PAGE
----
This was exactly the language the Big Pharma and other business monopolies from the US and EU had been using against India.

This was exactly the language the Big Pharma and other business monopolies from the US and EU had been using against India. They had a problem with India's legitimate use of TRIPS flexibilities that seek to ensure fair drug prices, and instruments for industries and agriculture that were essential for India's survival. He echoed the western criticism that they were protectionist.

Arvind was obviously advising the US on how to do business with India. And his tone and tenor was that of an American trade specialist who was quite keen on protecting his country's interests. And this man should never have been given a strategic role in India's policy space. In fact, even the RSS swadeshi think-tanks didn't want him, but probably the fetish for the IMF/WB roster done the Modi government in.

Arvind is also a strong advocate for the TPP (Trans-Pacific Partnership Agreement), which activists in India and elsewhere are extremely wary of. The TPP is a short cut to nullify all that India has legitimately safeguarded in terms of international trade. As Shailjia Singh, an assistant professor at the Centre for WTO studies, wrote in The Hindu, "By not being part of the TPP, India will certainly incur losses on account of trade diversion. Yet, joining the TPP is not an option for the country. This would entail very heavy costs. Medicine prices, for instance, would see steep increases. That is precisely why mitigating such projected losses from the TPP should be a government imperative. This can only be achieved by a cohesive trade policy approach on the international as well as domestic front, aimed at protecting and promoting India's trade interests."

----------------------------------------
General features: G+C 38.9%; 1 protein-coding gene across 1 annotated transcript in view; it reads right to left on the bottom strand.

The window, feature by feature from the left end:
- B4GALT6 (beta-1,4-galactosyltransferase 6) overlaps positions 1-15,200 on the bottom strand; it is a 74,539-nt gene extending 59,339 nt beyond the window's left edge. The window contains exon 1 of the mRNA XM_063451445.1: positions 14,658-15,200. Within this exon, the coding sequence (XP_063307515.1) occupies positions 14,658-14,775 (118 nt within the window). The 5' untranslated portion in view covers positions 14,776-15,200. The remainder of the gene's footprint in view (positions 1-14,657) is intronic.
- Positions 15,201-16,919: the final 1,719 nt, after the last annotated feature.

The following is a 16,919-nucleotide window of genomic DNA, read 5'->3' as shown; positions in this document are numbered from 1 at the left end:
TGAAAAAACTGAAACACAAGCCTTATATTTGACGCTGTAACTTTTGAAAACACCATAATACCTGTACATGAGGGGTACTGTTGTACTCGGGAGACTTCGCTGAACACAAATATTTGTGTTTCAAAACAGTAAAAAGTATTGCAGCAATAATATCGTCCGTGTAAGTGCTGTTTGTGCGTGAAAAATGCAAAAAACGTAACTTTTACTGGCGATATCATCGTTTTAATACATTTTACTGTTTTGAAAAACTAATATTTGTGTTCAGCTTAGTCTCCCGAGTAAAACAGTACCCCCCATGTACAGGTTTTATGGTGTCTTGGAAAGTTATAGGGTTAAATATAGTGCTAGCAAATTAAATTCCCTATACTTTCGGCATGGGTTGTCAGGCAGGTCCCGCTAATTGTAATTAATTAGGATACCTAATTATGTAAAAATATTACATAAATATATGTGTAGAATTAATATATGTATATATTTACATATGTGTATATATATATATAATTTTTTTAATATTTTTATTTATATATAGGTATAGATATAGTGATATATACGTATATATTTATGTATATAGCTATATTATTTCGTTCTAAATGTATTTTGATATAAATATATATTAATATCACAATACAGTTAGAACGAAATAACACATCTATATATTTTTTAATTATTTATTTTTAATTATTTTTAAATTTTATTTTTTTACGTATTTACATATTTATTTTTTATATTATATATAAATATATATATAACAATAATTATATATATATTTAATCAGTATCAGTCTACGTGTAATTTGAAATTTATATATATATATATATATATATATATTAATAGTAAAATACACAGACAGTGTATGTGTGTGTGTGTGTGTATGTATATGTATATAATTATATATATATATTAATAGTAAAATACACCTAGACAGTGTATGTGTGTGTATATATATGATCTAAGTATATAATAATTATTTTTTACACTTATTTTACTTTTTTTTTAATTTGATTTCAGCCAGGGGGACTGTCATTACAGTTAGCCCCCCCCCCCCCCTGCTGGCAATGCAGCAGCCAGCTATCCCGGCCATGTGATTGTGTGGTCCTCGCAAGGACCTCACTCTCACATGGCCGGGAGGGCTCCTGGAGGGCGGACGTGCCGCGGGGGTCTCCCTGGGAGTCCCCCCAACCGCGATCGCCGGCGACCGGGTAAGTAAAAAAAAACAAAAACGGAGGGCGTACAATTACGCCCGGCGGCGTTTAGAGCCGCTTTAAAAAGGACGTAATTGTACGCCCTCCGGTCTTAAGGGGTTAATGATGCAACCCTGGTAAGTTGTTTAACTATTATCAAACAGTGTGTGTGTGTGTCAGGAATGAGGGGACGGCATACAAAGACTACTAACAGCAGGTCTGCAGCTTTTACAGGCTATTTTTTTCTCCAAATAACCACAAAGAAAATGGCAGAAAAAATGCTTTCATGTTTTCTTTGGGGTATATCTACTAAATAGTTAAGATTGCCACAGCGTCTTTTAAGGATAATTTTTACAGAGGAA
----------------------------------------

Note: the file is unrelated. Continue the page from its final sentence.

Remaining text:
In other words, India stands to lose more than what it's purported to gain.

TPP is an American pivot and there is immense pressure on India. Through the TPP, and more specifically through its investor-state dispute settlement (ISDS) mechanism, the Indian intellectual property regime and WTO-enabled safeguards will come under tremendous stress. It's a classic example of unfair plurilateralism short-circuiting the benefits of multilateralism.